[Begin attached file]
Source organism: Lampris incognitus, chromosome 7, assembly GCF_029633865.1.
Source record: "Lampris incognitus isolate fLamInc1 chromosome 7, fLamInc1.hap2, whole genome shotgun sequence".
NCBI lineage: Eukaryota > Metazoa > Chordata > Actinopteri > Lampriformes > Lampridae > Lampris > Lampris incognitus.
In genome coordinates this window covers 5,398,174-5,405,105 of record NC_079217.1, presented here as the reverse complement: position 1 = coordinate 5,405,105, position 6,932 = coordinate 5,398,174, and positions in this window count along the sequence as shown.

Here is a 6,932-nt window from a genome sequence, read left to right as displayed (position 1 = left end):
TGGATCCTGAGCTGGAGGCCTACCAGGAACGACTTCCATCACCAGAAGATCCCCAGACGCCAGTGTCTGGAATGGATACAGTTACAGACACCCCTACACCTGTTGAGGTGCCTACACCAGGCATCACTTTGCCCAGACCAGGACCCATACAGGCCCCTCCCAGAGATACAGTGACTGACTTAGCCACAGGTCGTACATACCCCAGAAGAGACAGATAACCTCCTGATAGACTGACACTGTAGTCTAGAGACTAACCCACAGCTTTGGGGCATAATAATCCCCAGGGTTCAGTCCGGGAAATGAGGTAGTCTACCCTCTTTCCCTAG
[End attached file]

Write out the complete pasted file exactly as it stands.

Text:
Source organism: Lampris incognitus, chromosome 7, assembly GCF_029633865.1.
Source record: "Lampris incognitus isolate fLamInc1 chromosome 7, fLamInc1.hap2, whole genome shotgun sequence".
NCBI lineage: Eukaryota > Metazoa > Chordata > Actinopteri > Lampriformes > Lampridae > Lampris > Lampris incognitus.
In genome coordinates this window covers 5,398,174-5,405,105 of record NC_079217.1, presented here as the reverse complement: position 1 = coordinate 5,405,105, position 6,932 = coordinate 5,398,174, and positions in this window count along the sequence as shown.

Here is a 6,932-nt window from a genome sequence, read left to right as displayed (position 1 = left end):
TGGATCCTGAGCTGGAGGCCTACCAGGAACGACTTCCATCACCAGAAGATCCCCAGACGCCAGTGTCTGGAATGGATACAGTTACAGACACCCCTACACCTGTTGAGGTGCCTACACCAGGCATCACTTTGCCCAGACCAGGACCCATACAGGCCCCTCCCAGAGATACAGTGACTGACTTAGCCACAGGTCGTACATACCCCAGAAGAGACAGATAACCTCCTGATAGACTGACACTGTAGTCTAGAGACTAACCCACAGCTTTGGGGCATAATAATCCCCAGGGTTCAGTCCGGGAAATGAGGTAGTCTACCCTCTTTCCCTAG